March 14, 2012

Employers have an important interest in maintaining a safe workplace free from employees impaired by drugs. However, employees also have a right to reasonable privacy in the work environment. How can an employer screen for potentially dangerous impairment in a way that respects employee privacy and dignity? In what circumstances will drug testing be appropriate? When, if ever, is screening prospective employees permissible? This program addresses some of the controversies involved in workplace drug testing, including:

  • How Drug Tests Work: Is urinalysis the main testing mechanism used to detect drugs? How reliable is urinalysis? Can a test return a “false positive” when an employee has ingested certain food or legal medications? Can a test return a “false negative” if altered by an employee? Can urinalysis confirm whether an employee is actually impaired at the time of the test? Are hair or saliva tests less invasive or more effective alternatives to urinalysis? Is a drug test more invasive of privacy than a breathalyzer test? Can testing reveal unrelated, private medical information about the employee to the employer?
  • The “Balancing” Approach to Drug Testing: When will decision-makers apply the “balancing of interests” approach to determine if employee privacy and dignity outweigh the employer’s business interests?
  • The “Risk” Approach to Drug Testing: When will decision-makers allow random drug testing on the ground that it is rationally connected to a need to eliminate safety risks in a hazardous work environment? Must the employer demonstrate that drugs are a problem in the workplace before testing is permitted?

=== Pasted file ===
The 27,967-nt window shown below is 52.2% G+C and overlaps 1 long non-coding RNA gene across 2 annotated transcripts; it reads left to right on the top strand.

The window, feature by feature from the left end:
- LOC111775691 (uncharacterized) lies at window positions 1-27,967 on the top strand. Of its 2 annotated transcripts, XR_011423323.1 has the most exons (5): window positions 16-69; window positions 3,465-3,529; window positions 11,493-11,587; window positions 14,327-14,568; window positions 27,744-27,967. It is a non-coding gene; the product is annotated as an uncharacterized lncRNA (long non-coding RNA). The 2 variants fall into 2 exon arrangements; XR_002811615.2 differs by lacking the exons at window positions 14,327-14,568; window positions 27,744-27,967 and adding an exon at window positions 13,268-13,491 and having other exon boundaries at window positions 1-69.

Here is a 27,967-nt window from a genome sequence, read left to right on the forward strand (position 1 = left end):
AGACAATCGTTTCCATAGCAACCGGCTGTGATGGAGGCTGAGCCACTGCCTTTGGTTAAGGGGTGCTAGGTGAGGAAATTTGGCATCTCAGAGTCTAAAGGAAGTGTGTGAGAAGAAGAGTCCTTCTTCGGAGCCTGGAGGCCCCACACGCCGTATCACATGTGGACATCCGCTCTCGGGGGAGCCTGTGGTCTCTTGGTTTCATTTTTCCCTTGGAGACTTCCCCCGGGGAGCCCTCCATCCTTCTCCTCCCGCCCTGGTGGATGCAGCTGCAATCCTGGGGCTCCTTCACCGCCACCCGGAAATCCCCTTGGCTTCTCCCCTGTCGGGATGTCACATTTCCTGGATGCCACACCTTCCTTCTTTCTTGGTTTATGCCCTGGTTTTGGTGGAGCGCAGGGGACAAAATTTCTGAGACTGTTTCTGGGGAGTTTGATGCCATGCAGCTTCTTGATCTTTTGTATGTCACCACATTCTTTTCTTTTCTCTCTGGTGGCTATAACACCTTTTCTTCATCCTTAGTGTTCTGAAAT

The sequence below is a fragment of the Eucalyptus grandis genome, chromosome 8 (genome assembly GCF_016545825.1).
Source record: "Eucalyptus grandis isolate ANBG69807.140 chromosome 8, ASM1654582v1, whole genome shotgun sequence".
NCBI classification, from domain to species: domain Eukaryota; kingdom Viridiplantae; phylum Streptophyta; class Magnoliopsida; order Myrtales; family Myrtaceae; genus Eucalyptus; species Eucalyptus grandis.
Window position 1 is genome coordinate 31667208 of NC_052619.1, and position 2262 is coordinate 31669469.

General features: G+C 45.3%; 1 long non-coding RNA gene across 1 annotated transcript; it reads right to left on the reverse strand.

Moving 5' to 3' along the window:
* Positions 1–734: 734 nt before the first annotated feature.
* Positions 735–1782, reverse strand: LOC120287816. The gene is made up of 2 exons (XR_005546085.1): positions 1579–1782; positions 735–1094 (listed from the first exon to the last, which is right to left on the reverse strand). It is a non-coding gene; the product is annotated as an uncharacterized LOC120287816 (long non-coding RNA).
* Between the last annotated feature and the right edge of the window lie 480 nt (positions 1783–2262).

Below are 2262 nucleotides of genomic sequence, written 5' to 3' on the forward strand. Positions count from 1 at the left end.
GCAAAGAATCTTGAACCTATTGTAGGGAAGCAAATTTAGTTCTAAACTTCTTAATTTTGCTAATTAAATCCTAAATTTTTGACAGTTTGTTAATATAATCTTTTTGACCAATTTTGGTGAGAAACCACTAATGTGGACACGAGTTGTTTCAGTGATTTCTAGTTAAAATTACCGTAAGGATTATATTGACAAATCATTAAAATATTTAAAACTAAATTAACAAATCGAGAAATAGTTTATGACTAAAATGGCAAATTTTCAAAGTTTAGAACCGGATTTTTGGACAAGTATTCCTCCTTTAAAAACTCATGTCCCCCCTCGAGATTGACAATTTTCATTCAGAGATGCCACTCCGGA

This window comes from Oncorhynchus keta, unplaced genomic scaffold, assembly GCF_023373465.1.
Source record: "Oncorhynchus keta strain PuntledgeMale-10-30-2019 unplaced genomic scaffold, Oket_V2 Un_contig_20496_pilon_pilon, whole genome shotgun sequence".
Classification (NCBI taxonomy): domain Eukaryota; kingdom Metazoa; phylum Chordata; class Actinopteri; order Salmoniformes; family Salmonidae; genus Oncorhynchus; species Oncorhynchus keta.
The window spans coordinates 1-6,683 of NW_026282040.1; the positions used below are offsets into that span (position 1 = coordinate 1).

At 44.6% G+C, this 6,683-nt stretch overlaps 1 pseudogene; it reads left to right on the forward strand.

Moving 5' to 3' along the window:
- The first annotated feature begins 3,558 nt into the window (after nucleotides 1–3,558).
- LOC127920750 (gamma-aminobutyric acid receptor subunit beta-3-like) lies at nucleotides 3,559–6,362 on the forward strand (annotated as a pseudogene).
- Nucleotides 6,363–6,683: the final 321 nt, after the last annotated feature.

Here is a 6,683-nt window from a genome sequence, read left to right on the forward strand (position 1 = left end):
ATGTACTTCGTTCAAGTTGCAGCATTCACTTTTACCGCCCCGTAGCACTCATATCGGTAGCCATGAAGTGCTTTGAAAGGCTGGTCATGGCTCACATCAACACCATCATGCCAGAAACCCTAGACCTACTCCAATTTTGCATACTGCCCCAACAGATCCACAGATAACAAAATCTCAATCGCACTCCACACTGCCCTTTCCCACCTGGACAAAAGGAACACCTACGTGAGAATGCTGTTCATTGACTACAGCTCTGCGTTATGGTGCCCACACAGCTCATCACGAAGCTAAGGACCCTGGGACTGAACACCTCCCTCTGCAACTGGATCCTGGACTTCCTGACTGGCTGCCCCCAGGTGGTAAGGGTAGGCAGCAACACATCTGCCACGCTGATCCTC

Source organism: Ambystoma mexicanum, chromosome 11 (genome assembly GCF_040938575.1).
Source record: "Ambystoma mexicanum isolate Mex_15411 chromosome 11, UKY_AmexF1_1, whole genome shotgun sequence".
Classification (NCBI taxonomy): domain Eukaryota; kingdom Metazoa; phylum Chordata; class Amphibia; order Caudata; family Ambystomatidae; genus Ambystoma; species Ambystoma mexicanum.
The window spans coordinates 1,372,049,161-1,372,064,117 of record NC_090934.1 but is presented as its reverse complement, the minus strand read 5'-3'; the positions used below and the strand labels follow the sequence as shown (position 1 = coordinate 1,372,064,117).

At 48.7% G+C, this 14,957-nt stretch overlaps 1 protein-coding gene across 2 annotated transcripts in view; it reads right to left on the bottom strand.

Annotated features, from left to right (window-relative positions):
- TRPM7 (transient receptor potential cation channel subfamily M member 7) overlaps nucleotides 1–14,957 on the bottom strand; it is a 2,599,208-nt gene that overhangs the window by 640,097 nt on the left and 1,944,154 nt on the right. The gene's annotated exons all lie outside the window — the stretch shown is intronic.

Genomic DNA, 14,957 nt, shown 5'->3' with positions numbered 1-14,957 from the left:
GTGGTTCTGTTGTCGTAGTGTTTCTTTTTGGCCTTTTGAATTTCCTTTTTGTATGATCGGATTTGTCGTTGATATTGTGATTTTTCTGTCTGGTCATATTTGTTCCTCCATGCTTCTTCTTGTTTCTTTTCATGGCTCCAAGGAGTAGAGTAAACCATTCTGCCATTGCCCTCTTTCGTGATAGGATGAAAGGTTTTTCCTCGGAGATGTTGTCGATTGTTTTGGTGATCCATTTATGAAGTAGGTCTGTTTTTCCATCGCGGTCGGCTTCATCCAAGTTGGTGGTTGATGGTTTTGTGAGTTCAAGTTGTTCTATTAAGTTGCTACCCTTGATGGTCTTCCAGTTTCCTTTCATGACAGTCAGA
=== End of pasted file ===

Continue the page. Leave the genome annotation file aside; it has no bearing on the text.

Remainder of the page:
• Safety-Sensitive Workplaces: What kinds of workplaces are considered particularly safety sensitive? What factors play a role in determining whether a workplace is safety-sensitive? The type of work done? The materials used? Is random drug testing permissible in a safety-sensitive work environment?
  • Justifications for Testing? Is random drug testing permissible as part of a rehabilitative return-to-work arrangement? Is a post-accident drug testing policy acceptable? Can a co-worker’s complaint form the basis for a drug test? Does an employer have a responsibility to screen for drugs as part of its health and safety obligations? Should a proper accommodation program for substance abuse be in place before testing is permitted? Can Canadian employers require Canadian employees to undergo random drug testing if the employees routinely cross the Canada-US border to perform some of their work and United States law requires such testing?
  • Pre-Employment Drug Tests: When can drug testing be done as a condition of employment, promotion or transfer? Can regular testing be required after this pre-screening? Can the owners of job sites require subcontractors to drug-test their employees as a pre-condition to granting those employees access to the job site?
  • Employee Refusals: If an employee refuses to be tested, can an employer treat this as tantamount to a positive test result? If an employee has agreed to a “last chance agreement” that requires the employee to submit to random drug tests, can the employer dismiss the employee for refusing to take a test? Can drug testing be considered part of the “duty to accommodate” for an addicted employee?
  • Medical Evaluation because of Suspected Drug Use: Can an employer require employees to submit to physician medical evaluations to check for impairments, including drug use, alcohol use or illness? Can an employee be disciplined for failing to submit to a medical evaluation?
  • Consequences Flowing from a Test: Is firing an employee for breach of a drug policy discriminatory when the employee is a casual user but not addicted to drugs? Following a positive test result, what steps should an employer take to fulfill the duty to accommodate? Can an employer disclose information about an employee’s suspension after a drug test to another employer?
  • Alternative to Drug Tests: Is sound supervision as effective as drug testing in ensuring safe and productive workplaces? What new technologies may assist employers to test alertness or impairment in less invasive ways than drug tests?